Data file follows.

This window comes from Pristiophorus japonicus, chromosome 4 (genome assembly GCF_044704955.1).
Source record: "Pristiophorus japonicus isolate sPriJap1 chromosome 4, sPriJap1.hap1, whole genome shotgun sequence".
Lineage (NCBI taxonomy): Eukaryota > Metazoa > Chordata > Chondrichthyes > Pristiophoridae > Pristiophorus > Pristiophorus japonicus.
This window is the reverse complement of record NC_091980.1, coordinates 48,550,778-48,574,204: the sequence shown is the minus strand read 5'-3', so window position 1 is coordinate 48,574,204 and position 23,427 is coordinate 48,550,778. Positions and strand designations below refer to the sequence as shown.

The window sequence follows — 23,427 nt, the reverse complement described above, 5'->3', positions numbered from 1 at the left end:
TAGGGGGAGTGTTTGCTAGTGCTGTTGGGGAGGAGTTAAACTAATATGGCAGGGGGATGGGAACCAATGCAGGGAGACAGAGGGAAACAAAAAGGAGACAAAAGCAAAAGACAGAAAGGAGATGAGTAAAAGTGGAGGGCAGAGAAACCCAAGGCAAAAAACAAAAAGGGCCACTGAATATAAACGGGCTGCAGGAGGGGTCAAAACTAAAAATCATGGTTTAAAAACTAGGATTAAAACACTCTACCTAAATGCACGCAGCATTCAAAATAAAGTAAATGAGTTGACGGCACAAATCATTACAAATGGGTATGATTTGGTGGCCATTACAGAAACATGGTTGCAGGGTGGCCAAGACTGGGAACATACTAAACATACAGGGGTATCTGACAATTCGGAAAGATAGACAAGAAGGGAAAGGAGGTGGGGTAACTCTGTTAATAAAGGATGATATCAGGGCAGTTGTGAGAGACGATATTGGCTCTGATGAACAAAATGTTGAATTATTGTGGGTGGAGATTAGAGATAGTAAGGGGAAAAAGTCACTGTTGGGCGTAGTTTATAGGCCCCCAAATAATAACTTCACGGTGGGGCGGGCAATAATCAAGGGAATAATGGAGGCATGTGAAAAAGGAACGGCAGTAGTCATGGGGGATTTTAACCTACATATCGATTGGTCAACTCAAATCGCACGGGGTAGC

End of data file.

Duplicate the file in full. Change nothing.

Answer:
This window comes from Pristiophorus japonicus, chromosome 4 (genome assembly GCF_044704955.1).
Source record: "Pristiophorus japonicus isolate sPriJap1 chromosome 4, sPriJap1.hap1, whole genome shotgun sequence".
Lineage (NCBI taxonomy): Eukaryota > Metazoa > Chordata > Chondrichthyes > Pristiophoridae > Pristiophorus > Pristiophorus japonicus.
This window is the reverse complement of record NC_091980.1, coordinates 48,550,778-48,574,204: the sequence shown is the minus strand read 5'-3', so window position 1 is coordinate 48,574,204 and position 23,427 is coordinate 48,550,778. Positions and strand designations below refer to the sequence as shown.

The window sequence follows — 23,427 nt, the reverse complement described above, 5'->3', positions numbered from 1 at the left end:
TAGGGGGAGTGTTTGCTAGTGCTGTTGGGGAGGAGTTAAACTAATATGGCAGGGGGATGGGAACCAATGCAGGGAGACAGAGGGAAACAAAAAGGAGACAAAAGCAAAAGACAGAAAGGAGATGAGTAAAAGTGGAGGGCAGAGAAACCCAAGGCAAAAAACAAAAAGGGCCACTGAATATAAACGGGCTGCAGGAGGGGTCAAAACTAAAAATCATGGTTTAAAAACTAGGATTAAAACACTCTACCTAAATGCACGCAGCATTCAAAATAAAGTAAATGAGTTGACGGCACAAATCATTACAAATGGGTATGATTTGGTGGCCATTACAGAAACATGGTTGCAGGGTGGCCAAGACTGGGAACATACTAAACATACAGGGGTATCTGACAATTCGGAAAGATAGACAAGAAGGGAAAGGAGGTGGGGTAACTCTGTTAATAAAGGATGATATCAGGGCAGTTGTGAGAGACGATATTGGCTCTGATGAACAAAATGTTGAATTATTGTGGGTGGAGATTAGAGATAGTAAGGGGAAAAAGTCACTGTTGGGCGTAGTTTATAGGCCCCCAAATAATAACTTCACGGTGGGGCGGGCAATAATCAAGGGAATAATGGAGGCATGTGAAAAAGGAACGGCAGTAGTCATGGGGGATTTTAACCTACATATCGATTGGTCAACTCAAATCGCACGGGGTAGC